Yesterday came word that 1 World Trade Center, formerly known as the Freedom Tower, has officially grown taller than the Empire State Building. That's counting the external framework, which has reached the 100th Floor— the floors themselves look to be at least four stories behind. But as 1 WTC approaches its final height of 104 stories, it is time to ask a difficult but important question: Is this skyscraper a little too short?

As you can see from the picture above, taken from just east of the Brooklyn Bridge in DUMBO, 1 WTC is still being visually eclipsed by its much shorter neighbor, 8 Spruce Street. That undulating tower, designed by Frank Gehry, is only 876 feet tall, which is 492 feet shorter than 1WTC's final roof height of 1368ft. It appears taller because it's a few blocks east of the World Trade Center site and that much closer to Brooklyn. Unfortunately, this is precisely the skyline view that appears on most NYC postcards, and the view that many visitors see first as they come in from the airports in Queens.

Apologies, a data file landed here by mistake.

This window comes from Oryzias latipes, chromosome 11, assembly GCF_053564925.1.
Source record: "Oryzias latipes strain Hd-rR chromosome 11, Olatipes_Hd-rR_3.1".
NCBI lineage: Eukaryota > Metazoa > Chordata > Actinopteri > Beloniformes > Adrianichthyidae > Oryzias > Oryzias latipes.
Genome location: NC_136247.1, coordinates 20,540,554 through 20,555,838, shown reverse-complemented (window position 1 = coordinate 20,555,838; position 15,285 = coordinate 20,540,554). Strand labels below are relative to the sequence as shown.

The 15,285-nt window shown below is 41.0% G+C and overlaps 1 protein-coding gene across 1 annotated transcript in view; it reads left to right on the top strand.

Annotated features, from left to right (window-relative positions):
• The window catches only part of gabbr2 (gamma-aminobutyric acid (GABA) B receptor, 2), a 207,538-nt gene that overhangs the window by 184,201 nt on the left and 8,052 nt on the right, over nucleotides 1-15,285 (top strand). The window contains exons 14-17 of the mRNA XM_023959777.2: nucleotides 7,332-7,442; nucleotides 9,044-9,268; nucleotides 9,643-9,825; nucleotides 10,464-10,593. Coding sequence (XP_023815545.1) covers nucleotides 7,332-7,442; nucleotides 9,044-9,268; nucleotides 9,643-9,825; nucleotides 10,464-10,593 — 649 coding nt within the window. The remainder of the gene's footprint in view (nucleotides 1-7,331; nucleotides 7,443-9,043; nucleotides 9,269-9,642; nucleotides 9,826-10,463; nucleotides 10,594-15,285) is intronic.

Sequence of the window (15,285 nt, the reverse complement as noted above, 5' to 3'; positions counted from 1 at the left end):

Eventually 1 WTC will be crowned with a large spire, which will top out at the patriotic height of 1776ft. This spire will be, by far, the tallest visible structure in the area. However, it seems very possible that there will be areas (especially low lying neighborhoods in Brooklyn and Queens), where Gehry's tower will still appear to have the higher top floor. Does this bother anyone besides us?

Related: Last week, 1 WTC passed the 93rd floor. Today it's at the 100th floor. How did it grow so fast? The Wall Street Journal explains:

Floors 94 through 99 simply don’t exist in the tower, allowing for the seamless jump from 93 to 100. (The tower at Ground Zero in Lower Manhattan will ultimately reach 104 stories.)...
At One WTC, part of this funny math has to do with the height of the upper floors of the tower. While a typical office floor in the building has a height of about 13 feet, 3 inches, the final office floors, ending at 90, have higher ceilings. In addition, 91 through 93 are floors for mechanical equipment, with significantly higher ceilings than normal.